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Textbooks, War and the Military in

Textbooks, War and the Military in. Five‐sixths of all Americans never take a course in U.S. history beyond high school, so it is in high school, where textbooks dominate the teaching of history, that most Americans learn about their American military history.

Supporters of American history courses often claim that these courses lead to a more enlightened citizenry. A major duty of U.S. citizens is “to analyze issues and interpret events intelligently,” one textbook says. Indeed, eighteen‐year‐olds (especially males) may be expected to fight, so such classes might encourage young people to understand why and how America has fought its wars.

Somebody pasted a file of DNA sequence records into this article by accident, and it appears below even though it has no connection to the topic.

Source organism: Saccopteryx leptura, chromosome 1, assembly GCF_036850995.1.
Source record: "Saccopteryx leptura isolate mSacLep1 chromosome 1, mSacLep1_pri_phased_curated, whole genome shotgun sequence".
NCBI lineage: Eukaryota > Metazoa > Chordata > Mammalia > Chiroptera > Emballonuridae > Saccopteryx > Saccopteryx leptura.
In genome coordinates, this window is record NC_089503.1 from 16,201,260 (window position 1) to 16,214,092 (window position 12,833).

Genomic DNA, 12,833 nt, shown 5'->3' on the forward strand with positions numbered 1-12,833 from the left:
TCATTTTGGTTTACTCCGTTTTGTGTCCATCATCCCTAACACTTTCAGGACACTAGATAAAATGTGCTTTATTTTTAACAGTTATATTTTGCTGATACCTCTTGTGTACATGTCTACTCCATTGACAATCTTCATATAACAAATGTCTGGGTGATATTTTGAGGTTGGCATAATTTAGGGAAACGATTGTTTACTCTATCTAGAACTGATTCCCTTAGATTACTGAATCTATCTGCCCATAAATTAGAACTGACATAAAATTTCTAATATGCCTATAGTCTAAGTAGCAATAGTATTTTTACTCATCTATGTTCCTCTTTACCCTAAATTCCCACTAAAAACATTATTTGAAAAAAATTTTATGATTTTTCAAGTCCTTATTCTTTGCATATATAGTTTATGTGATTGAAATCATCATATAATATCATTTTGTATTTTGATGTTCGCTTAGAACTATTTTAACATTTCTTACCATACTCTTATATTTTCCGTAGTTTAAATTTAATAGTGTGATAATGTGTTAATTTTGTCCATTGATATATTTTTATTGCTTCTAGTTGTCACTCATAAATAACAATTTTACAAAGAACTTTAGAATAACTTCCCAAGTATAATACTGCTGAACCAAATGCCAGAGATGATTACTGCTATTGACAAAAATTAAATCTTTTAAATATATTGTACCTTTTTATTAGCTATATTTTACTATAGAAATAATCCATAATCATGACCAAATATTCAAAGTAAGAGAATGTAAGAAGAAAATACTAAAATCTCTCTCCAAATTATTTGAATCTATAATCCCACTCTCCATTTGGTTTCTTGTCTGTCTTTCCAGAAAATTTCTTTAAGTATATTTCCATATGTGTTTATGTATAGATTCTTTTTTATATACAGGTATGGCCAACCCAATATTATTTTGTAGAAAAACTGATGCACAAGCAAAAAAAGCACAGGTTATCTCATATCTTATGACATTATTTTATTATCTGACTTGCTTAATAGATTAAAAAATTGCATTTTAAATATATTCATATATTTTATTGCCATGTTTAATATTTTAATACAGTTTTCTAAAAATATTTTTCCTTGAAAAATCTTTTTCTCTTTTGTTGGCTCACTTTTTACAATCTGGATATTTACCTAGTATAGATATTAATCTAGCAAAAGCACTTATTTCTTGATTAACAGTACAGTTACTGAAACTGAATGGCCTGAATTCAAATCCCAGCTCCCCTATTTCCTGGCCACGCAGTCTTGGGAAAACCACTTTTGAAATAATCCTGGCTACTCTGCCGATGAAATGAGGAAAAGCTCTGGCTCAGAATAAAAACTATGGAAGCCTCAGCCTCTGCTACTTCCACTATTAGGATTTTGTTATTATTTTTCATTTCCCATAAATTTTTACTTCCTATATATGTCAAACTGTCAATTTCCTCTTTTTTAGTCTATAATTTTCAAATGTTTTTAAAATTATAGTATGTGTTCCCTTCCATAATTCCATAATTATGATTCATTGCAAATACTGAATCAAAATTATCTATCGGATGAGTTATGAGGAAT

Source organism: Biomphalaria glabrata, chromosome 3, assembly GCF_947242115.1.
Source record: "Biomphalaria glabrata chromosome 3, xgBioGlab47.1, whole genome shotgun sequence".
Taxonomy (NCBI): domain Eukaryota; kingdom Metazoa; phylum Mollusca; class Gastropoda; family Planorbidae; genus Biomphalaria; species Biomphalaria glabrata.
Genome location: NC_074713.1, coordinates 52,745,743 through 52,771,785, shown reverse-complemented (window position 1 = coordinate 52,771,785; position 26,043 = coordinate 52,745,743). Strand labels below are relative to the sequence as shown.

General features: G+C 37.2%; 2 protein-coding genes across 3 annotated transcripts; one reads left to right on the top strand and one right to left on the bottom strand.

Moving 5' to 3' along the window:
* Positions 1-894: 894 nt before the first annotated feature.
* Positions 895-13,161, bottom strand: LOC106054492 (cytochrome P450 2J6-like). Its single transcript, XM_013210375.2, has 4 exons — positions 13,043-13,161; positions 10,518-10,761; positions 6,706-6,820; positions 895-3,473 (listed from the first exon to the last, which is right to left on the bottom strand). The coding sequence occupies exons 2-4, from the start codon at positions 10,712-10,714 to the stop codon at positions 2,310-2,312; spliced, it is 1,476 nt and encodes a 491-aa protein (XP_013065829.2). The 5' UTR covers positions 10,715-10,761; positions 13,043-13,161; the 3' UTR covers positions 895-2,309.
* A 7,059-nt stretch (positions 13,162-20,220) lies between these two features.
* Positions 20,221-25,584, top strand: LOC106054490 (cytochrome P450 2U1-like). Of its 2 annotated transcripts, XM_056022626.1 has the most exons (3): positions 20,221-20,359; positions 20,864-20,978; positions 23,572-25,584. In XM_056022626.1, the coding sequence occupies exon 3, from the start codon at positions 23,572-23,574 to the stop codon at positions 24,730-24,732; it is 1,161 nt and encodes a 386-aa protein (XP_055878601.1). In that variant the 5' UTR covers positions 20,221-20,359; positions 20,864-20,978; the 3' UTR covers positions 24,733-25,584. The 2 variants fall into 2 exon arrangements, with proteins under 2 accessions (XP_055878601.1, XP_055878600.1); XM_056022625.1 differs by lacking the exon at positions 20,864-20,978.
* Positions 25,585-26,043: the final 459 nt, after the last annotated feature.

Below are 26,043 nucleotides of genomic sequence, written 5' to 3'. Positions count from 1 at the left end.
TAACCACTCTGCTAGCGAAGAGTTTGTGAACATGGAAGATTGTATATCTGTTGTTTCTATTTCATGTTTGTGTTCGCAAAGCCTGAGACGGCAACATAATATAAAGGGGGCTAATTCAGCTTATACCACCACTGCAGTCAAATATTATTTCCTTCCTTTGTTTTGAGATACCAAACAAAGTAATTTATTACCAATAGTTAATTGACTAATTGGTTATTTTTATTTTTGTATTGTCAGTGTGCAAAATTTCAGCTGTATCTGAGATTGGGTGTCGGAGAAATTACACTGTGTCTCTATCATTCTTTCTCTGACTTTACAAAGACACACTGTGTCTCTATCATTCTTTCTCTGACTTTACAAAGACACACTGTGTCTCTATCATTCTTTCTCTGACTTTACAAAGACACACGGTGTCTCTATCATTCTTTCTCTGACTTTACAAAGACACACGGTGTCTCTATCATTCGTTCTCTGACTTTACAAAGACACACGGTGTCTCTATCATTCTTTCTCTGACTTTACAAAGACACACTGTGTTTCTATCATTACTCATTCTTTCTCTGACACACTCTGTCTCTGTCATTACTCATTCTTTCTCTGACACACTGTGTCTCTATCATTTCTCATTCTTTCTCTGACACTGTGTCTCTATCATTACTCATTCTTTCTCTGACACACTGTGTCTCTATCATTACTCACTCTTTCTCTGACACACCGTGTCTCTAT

Textbooks do give considerable coverage to war. Triumph of the American Nation, probably the best‐selling high school textbook of the 1980s and early 1990s, devotes about 17 percent of its text (150 pages) to U.S. military history. Another 2.5 percent relates closely to war. Included are 15 pages on the Revolutionary War, 9 pages on the War of 1812, 8 pages on the Texan and Mexican Wars, 29 pages on the Civil War, 5 pages on the Plains Indians Wars, 6 pages on the Spanish‐American War, 17 pages on World War I, 41 pages on World War II, 3 pages on the Korean War, and 12 widely scattered pages on the Vietnam War. This coverage is typical and the proportions are similar to coverage in shorter, easier texts. There is an almost complete lack of coverage of Indian wars in the colonial and early national periods.